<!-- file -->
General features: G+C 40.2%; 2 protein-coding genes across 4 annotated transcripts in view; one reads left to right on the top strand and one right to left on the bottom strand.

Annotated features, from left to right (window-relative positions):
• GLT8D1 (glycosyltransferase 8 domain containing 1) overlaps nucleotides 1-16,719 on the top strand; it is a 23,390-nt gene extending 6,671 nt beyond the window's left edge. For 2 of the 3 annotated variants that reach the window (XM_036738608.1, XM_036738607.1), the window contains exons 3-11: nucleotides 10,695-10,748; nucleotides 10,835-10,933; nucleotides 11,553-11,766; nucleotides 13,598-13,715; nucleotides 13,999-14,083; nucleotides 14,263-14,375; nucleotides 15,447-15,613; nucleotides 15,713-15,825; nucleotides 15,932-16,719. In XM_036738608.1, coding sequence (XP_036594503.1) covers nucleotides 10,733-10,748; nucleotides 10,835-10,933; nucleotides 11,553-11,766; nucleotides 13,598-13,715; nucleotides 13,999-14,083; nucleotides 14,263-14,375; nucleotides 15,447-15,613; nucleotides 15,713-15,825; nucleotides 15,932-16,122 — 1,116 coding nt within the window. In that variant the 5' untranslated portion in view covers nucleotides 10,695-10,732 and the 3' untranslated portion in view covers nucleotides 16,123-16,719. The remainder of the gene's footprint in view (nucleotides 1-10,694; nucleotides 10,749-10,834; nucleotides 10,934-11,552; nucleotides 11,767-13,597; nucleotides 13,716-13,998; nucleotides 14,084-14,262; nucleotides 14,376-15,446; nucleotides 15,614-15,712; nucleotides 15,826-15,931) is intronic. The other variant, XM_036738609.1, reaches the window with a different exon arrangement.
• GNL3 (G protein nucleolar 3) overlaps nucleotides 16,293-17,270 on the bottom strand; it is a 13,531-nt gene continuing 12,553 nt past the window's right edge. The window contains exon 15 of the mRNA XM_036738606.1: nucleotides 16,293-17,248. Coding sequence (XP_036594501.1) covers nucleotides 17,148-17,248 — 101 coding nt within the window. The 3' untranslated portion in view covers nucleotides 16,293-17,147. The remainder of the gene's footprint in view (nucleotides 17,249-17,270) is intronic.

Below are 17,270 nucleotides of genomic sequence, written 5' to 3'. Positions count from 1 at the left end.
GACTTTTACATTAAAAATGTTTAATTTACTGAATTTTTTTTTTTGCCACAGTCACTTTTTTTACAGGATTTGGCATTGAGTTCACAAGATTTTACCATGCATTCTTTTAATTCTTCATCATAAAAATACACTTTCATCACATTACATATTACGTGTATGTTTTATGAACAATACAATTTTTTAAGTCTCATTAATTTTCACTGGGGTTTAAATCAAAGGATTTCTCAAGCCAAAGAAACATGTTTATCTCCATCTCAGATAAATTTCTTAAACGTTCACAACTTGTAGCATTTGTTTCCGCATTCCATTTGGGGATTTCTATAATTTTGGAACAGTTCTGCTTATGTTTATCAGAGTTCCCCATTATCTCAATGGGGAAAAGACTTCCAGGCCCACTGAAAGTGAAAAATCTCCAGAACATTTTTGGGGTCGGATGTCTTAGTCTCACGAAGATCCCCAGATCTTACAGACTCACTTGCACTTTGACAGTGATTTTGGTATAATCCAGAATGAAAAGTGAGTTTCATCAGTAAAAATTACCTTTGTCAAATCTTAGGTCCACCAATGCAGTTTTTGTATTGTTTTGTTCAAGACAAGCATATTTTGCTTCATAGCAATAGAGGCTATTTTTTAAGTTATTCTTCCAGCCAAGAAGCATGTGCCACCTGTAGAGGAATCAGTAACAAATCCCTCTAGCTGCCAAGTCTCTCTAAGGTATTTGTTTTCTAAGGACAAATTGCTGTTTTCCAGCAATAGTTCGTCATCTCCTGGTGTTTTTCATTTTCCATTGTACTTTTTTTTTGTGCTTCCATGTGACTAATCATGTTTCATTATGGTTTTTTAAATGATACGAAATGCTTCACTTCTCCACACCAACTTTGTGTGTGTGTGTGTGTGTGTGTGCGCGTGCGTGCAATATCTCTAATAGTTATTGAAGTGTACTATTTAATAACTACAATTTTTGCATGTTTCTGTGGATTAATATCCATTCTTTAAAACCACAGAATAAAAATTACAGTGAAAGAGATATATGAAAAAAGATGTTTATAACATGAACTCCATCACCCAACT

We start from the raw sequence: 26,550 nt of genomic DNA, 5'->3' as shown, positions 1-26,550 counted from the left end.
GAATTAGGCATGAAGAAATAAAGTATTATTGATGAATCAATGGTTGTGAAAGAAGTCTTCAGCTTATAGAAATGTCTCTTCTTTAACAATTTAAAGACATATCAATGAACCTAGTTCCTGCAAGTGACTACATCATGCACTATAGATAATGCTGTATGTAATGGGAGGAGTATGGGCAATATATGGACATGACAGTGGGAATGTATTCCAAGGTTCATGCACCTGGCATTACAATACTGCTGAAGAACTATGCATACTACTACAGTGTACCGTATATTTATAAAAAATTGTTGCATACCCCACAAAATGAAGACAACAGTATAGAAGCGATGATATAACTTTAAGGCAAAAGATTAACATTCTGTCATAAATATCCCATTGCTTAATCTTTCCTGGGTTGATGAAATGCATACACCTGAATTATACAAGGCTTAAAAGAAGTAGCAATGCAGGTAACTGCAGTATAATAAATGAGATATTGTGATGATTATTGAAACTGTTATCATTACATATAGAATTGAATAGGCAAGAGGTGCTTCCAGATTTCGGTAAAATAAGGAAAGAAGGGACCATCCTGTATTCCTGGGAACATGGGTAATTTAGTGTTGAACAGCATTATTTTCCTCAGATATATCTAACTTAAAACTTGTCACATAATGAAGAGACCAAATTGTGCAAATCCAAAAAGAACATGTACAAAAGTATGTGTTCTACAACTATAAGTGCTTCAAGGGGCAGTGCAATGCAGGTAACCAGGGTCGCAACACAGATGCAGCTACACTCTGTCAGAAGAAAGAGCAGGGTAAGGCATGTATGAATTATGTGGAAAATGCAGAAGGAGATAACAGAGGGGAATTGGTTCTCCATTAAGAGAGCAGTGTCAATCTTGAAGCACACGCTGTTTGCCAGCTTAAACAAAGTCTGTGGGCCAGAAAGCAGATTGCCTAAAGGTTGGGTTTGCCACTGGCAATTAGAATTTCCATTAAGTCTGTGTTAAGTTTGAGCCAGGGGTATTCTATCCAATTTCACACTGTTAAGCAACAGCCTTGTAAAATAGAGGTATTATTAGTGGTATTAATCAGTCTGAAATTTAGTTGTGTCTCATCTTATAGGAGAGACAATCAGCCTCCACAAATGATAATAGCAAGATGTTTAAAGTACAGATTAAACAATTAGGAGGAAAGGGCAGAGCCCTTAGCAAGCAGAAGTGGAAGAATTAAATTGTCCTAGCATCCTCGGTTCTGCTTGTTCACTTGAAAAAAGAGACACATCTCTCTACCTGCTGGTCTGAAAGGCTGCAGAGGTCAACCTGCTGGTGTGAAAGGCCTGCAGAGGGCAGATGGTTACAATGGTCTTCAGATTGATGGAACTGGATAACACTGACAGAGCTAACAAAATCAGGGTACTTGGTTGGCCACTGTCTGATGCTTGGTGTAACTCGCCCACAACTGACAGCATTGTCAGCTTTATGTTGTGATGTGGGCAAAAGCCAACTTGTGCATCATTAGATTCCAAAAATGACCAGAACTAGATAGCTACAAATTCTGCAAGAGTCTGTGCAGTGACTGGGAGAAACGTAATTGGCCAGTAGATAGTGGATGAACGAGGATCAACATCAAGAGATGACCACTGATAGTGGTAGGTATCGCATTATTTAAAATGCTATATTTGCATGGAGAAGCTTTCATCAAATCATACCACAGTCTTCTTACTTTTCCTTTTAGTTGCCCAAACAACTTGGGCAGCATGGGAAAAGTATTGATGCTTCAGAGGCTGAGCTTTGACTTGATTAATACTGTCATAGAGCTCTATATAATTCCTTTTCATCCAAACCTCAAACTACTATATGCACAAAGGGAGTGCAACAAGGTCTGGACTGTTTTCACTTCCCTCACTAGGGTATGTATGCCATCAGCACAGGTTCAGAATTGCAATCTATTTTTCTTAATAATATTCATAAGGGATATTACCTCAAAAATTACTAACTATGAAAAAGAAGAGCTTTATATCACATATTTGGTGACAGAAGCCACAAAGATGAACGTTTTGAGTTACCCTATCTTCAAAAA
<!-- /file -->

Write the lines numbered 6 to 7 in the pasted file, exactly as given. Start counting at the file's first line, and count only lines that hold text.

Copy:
GACTTTTACATTAAAAATGTTTAATTTACTGAATTTTTTTTTTTGCCACAGTCACTTTTTTTACAGGATTTGGCATTGAGTTCACAAGATTTTACCATGCATTCTTTTAATTCTTCATCATAAAAATACACTTTCATCACATTACATATTACGTGTATGTTTTATGAACAATACAATTTTTTAAGTCTCATTAATTTTCACTGGGGTTTAAATCAAAGGATTTCTCAAGCCAAAGAAACATGTTTATCTCCATCTCAGATAAATTTCTTAAACGTTCACAACTTGTAGCATTTGTTTCCGCATTCCATTTGGGGATTTCTATAATTTTGGAACAGTTCTGCTTATGTTTATCAGAGTTCCCCATTATCTCAATGGGGAAAAGACTTCCAGGCCCACTGAAAGTGAAAAATCTCCAGAACATTTTTGGGGTCGGATGTCTTAGTCTCACGAAGATCCCCAGATCTTACAGACTCACTTGCACTTTGACAGTGATTTTGGTATAATCCAGAATGAAAAGTGAGTTTCATCAGTAAAAATTACCTTTGTCAAATCTTAGGTCCACCAATGCAGTTTTTGTATTGTTTTGTTCAAGACAAGCATATTTTGCTTCATAGCAATAGAGGCTATTTTTTAAGTTATTCTTCCAGCCAAGAAGCATGTGCCACCTGTAGAGGAATCAGTAACAAATCCCTCTAGCTGCCAAGTCTCTCTAAGGTATTTGTTTTCTAAGGACAAATTGCTGTTTTCCAGCAATAGTTCGTCATCTCCTGGTGTTTTTCATTTTCCATTGTACTTTTTTTTTGTGCTTCCATGTGACTAATCATGTTTCATTATGGTTTTTTAAATGATACGAAATGCTTCACTTCTCCACACCAACTTTGTGTGTGTGTGTGTGTGTGTGTGCGCGTGCGTGCAATATCTCTAATAGTTATTGAAGTGTACTATTTAATAACTACAATTTTTGCATGTTTCTGTGGATTAATATCCATTCTTTAAAACCACAGAATAAAAATTACAGTGAAAGAGATATATGAAAAAAGATGTTTATAACATGAACTCCATCACCCAACT

We start from the raw sequence: 26,550 nt of genomic DNA, 5'->3' as shown, positions 1-26,550 counted from the left end.